Richard Pusey could walk from jail within days despite a 10-month sentence for his “heartless, cruel and disgraceful” filming of dead and dying police officers after a Melbourne crash.
The widower of Leading Senior Constable Lynette Taylor, one of the four officers killed, said his pain was “almost unbearable” and Pusey’s sentence too lenient.
Pusey had been pulled over for speeding at 149km/h in his Porsche on the Eastern Freeway, when a truck driver crashed into the emergency lane on April 22, 2020.
Senior Constable Kevin King, and Constables Glen Humphris and Josh Prestney, also died in the crash. Pusey avoided injury because he was urinating off the side of the freeway.
Instead of helping, he retrieved his phones and slowly walked around and filmed the scene, zooming in on the dead and dying officers and their injuries.
“That is f—ing justice, absolutely amazing,” Pusey said, focusing on a damaged unmarked police car.
He walked towards the truck, driven by a sleep-deprived and drug-addled Mohinder Singh, and said: “You c—s, I guess I’ll be getting a f—ing Uber home, huh”.
Pusey, 42, was jailed in Victoria’s County Court on Wednesday for 10 months after pleading guilty to offences including outraging public decency.
His sentence includes the 296 days he’s already spent in custody, which means he could walk free within days if he’s granted bail on unrelated matters.
Outside court, Senior Constable Taylor’s husband Stuart Schulze said it “tears my heart and soul” to see and hear references to his wife’s final moments as filmed by Pusey.
“The pain is almost unbearable,” he said.
Mr Schulze also said the sentence imposed by Judge Trevor Wraight was too lenient
“I find it to be outraging public decency that a more appropriate sentence was not imposed by this court,” he said.
Judge Wraight labelled Pusey’s conduct at the scene as “heartless, cruel and disgraceful” among other descriptors.
“A normal human reaction of a person coming upon a scene like this, would likely be to immediately telephone triple zero, or simply to run to the side of the deceased or seriously injured,” the judge said.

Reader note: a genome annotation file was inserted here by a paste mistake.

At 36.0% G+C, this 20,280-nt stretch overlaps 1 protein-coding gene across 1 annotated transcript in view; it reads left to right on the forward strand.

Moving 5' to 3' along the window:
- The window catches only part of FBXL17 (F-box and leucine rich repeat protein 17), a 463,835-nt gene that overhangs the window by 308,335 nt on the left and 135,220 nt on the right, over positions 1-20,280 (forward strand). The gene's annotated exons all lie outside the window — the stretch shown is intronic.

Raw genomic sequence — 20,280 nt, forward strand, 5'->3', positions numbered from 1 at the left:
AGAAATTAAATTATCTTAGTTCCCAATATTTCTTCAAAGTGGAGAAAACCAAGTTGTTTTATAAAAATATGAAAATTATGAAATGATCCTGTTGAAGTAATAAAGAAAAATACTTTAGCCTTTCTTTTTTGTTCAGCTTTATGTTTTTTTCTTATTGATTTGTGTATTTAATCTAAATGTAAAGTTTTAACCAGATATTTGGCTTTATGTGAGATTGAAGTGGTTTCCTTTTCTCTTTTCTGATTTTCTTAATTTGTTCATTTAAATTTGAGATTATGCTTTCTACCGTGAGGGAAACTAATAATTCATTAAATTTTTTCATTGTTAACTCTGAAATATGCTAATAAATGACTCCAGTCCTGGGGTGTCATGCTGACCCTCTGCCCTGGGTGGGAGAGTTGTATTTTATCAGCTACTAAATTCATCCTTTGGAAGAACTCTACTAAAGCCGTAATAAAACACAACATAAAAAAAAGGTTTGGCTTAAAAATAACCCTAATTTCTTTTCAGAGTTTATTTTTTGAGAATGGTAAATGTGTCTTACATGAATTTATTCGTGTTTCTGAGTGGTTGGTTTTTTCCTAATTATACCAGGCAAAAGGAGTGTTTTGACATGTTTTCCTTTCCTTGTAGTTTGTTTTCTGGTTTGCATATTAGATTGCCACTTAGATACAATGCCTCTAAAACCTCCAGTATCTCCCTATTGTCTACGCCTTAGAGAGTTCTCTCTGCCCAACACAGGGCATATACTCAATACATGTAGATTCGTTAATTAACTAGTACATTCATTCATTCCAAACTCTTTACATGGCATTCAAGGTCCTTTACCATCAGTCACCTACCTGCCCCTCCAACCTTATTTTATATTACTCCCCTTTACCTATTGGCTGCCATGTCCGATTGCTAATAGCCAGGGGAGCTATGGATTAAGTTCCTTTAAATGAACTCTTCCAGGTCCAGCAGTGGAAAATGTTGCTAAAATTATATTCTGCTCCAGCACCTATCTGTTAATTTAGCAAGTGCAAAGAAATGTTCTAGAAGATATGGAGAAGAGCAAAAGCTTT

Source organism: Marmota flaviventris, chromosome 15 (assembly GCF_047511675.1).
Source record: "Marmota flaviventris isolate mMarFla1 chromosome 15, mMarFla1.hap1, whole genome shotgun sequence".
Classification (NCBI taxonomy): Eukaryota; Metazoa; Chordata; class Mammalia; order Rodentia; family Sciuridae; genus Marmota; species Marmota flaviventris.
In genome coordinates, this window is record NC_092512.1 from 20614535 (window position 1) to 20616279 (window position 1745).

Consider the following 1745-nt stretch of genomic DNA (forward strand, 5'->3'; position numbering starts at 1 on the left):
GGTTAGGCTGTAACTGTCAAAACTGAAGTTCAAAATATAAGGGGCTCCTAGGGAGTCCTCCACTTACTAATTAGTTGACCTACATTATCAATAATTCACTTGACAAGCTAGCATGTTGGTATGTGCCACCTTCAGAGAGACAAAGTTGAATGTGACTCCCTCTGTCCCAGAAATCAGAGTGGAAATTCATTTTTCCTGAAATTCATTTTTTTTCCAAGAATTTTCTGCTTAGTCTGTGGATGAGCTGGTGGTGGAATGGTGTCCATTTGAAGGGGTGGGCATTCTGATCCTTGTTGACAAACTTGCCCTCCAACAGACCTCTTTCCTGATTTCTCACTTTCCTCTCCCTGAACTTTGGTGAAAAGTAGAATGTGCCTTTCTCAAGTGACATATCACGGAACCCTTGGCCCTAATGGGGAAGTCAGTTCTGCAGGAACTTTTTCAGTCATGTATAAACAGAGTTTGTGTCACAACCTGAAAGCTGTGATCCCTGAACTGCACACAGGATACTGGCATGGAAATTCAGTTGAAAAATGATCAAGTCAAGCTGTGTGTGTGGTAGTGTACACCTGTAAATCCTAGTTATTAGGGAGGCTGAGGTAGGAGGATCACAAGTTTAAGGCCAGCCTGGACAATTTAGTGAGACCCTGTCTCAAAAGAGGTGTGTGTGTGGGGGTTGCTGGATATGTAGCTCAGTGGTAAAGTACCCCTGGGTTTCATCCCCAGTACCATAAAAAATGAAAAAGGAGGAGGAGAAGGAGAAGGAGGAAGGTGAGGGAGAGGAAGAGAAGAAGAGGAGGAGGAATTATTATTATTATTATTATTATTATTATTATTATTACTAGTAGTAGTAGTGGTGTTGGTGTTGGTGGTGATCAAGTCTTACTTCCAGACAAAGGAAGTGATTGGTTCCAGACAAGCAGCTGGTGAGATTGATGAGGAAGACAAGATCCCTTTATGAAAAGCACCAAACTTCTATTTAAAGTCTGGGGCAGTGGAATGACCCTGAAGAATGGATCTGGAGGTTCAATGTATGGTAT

“What you did, however, was film the scene with a running commentary which, on one view, may be described simply as bizarre behaviour in the circumstances. It can also be described as extremely insensitive and heartless.
“Your focus was entirely on yourself. You were upset that your car had been destroyed and seemed to take pleasure in seeing the destruction of the police vehicles.”
Pusey has a severe personality disorder, which played into his actions, as did the shock of narrowly avoiding death himself.
He admitted outraging public decency on the basis of his comments in filming the scene. He later told police he was ashamed.
“That’s how s— comes out of my head, I’m highly offensive,” Pusey said during his police interview.
Prosecutors accepted Pusey was talking to himself in the videos and did not taunt the officers.
“Oh he’s smashed. Look at that. Look at that. Lucky I went and had a piss,” he said while zooming in on Constable Humphris wedged between the truck and Porsche.
Pusey also admitted speeding offences and possessing MDMA, which he tested positive to, alongside cannabis, when pulled over before the crash.
On top of his jail sentence, he was handed an adjourned undertaking and a $1000 fine. His licence was also cancelled for two years.
After the sentence, Police Association of Victoria boss Wayne Gatt described Pusey as a “worthless individual that lacks any human traits”.
“Each and every one of us will face our mortality one day. And when his day comes, I hope that he faces the same coldness and the same callousness with which he provided my members,” Mr Gatt said.
The Office of Public Prosecutions said its standard practice was to review all sentences and Pusey’s would be looked at in due course.
Singh was earlier this month jailed for a maximum of 22 years for causing the deaths of the four officers.